The Electric Reliability Council of Texas (ERCOT), the organization that operates the state's electrical grid – the Texas Interconnection, announced that the demand on the power grid surpassed 74.9 gigawatts, exceeding the record set back in August 2019.
ERCOT supplies power to more than 25 million Texas customers and represents 90 percent of the state's electric load.
Bloomberg said in a June 11 published article that the record underscores the searing heat and uncontrolled population growth in Texas. Some tech, aerospace and manufacturing companies prefer the state to make the most of low taxes and relatively cheap labor.
In a June 8 report titled "Assessing the U.S. Climate in May 2022," the National Centers for Environmental Information said: "For May, a persistent trough of low pressure over the Pacific Northwest contributed to Washington state ranking eighth coldest on record while the downstream ridge brought unseasonable warmth to the deep south, resulting in Texas ranking second warmest. "
Officials stated that there is ample power supply to meet the demand and that the grid is operating normally. They added that one gigawatt is already enough to supply electricity to around 200,000 homes in the second most populous state in America.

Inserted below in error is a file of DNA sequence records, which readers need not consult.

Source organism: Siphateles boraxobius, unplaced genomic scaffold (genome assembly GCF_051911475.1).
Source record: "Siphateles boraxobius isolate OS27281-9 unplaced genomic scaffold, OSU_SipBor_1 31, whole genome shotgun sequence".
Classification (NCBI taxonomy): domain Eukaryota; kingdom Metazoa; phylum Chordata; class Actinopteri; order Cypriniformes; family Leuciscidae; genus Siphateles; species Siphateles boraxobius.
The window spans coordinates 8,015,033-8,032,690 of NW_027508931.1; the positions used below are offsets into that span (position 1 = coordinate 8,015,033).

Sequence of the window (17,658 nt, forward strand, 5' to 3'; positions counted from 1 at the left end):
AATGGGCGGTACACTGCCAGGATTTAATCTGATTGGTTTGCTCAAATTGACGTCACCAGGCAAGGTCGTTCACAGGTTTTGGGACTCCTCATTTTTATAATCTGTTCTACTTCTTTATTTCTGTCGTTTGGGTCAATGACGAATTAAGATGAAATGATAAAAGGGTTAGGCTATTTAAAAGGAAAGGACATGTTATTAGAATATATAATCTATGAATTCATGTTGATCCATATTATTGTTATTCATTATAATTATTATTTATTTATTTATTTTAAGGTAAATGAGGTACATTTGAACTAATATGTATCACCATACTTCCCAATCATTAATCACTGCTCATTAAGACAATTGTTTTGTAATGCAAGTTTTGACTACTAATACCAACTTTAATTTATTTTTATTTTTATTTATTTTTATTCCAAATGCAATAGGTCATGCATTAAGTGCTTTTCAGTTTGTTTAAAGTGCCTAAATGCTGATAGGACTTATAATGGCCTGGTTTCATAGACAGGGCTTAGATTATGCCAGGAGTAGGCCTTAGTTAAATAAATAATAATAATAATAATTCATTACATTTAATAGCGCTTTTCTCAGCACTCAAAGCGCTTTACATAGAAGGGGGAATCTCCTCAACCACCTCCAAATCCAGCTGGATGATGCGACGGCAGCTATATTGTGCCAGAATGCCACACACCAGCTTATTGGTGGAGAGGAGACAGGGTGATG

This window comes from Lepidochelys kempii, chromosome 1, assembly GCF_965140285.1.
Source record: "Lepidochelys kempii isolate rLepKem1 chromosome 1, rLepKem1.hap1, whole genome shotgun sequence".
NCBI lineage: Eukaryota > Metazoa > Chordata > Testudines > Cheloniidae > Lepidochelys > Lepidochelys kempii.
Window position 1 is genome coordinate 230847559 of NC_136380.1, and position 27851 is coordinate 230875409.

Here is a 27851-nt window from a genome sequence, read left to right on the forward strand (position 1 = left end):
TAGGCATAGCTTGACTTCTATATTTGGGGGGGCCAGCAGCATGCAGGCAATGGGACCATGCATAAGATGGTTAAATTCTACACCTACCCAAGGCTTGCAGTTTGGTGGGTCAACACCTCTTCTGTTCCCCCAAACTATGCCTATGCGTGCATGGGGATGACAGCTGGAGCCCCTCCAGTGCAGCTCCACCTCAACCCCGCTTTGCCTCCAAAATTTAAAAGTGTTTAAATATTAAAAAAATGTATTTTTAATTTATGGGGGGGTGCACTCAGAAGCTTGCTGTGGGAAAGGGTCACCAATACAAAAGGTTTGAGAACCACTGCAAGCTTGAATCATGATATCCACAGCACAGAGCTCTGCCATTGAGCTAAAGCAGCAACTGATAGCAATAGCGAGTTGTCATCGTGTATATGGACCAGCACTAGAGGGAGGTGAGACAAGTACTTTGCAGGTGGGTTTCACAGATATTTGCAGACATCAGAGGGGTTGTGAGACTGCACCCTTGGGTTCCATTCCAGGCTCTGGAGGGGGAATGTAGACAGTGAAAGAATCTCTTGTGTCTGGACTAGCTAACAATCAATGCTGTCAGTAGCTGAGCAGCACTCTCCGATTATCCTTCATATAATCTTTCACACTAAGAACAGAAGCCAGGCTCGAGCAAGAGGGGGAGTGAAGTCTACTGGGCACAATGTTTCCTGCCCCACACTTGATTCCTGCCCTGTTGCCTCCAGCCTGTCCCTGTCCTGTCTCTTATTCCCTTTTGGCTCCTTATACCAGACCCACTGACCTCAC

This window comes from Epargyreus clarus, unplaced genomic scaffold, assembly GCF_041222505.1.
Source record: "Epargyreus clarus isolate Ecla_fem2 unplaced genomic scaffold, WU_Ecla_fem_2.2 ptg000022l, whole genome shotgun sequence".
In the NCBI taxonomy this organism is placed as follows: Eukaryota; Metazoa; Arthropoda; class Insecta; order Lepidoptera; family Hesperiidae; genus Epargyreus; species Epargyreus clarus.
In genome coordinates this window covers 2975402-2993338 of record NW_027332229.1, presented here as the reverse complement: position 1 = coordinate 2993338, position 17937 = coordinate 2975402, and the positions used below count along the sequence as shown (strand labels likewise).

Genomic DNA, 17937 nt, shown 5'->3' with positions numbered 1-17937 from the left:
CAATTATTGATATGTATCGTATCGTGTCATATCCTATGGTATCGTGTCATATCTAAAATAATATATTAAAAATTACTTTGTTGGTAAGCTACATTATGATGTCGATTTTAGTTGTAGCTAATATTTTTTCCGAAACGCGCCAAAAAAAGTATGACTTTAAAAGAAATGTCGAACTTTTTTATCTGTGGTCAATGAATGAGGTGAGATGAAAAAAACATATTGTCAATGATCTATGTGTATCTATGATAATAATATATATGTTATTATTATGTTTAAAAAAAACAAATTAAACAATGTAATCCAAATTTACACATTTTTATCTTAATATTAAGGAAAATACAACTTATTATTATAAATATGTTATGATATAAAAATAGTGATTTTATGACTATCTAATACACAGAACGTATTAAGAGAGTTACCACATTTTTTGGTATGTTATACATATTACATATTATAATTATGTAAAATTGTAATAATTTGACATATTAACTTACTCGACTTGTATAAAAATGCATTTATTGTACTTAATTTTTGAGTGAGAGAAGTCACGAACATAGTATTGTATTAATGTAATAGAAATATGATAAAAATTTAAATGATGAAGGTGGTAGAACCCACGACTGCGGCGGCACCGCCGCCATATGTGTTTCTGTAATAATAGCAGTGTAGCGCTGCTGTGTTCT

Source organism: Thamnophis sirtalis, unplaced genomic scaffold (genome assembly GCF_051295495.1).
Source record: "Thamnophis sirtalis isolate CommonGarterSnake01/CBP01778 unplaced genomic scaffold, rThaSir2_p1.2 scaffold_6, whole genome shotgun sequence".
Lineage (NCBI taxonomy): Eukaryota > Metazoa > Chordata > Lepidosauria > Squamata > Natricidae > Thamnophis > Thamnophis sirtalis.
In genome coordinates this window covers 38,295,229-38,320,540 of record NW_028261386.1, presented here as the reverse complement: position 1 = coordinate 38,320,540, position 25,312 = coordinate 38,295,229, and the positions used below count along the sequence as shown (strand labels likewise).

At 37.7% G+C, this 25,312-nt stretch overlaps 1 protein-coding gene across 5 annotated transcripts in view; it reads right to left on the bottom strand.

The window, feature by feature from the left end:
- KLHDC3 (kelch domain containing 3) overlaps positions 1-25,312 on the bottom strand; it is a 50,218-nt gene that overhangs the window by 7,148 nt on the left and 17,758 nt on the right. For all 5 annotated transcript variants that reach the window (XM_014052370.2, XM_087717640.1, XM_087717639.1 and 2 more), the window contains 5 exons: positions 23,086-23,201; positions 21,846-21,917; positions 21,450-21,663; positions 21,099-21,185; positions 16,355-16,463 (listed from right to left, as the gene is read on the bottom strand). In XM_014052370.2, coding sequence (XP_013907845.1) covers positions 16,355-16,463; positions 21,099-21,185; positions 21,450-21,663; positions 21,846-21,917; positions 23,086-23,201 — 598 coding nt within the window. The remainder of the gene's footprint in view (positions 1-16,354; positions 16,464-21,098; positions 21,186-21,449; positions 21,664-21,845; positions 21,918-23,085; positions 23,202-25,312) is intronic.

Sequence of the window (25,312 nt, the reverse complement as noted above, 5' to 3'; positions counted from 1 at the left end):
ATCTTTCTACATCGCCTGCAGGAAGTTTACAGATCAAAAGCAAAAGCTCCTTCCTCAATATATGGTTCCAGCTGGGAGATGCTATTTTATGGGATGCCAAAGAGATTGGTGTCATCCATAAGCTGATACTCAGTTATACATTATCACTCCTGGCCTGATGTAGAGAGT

Texas' power grid is under scrutiny for the last 15 months. More than 240 people died after the system collapsed during a winter storm, leaving much of the state without power for days. (Related: Texas power grid was "seconds and minutes" away from months of total blackout.)
More than 100 million Americans are advised to stay indoors as high temperatures and humidity settle in areas stretching through parts of the Gulf Coast to the Great Lakes and east to the Carolinas.
The National Weather Service Prediction Center in Maryland said on June 13 that 107.5 million people will be affected by a combination of heat advisories, excessive heat warnings and heat watches.
The agency further stated that the heat wave, which set several high-temperature records in the west, the southwest and into Denver last weekend, moved east into parts of the Gulf Coast and the mid-west Monday, June 13, and will expand to the Great Lakes and east to the Carolinas.
St. Louis, Memphis, Minneapolis and Tulsa are some of the cities under excessive heat warnings, with forecasted temperatures to hit about 100 degrees, accompanied by high humidity that could make it feel like 110.
To escape the scorching heat, municipalities have announced opening cooling centers.
Chicago has set up cooling areas located at the city's six community service centers namely: Englewood Center, Garfield Center, King Center, North Area Center, South Chicago Center and Trina Davila Center.
In addition to cooling centers, the city's more than 75 public library locations and more than 31 park district field houses will also offer relief from the heat during their hours of operation. Officials also touted the more than 176 splash pads located across the city.
In Mecklenburg County, North Carolina, authorities opened cooling stations and the area transit system offered free rides to some of the locations.
In Minneapolis, 14 schools that are not fully air-conditioned moved to distance learning on June 14 as the city reached temperatures in the high 90s. Schools were supposed to end on June 10 but a three-week teacher’s strike in April pushed the final day to June 24.
Watch this video that talks about people who died in the Oregon heat wave last year.
This video is from the End Time News channel on Brighteon.com.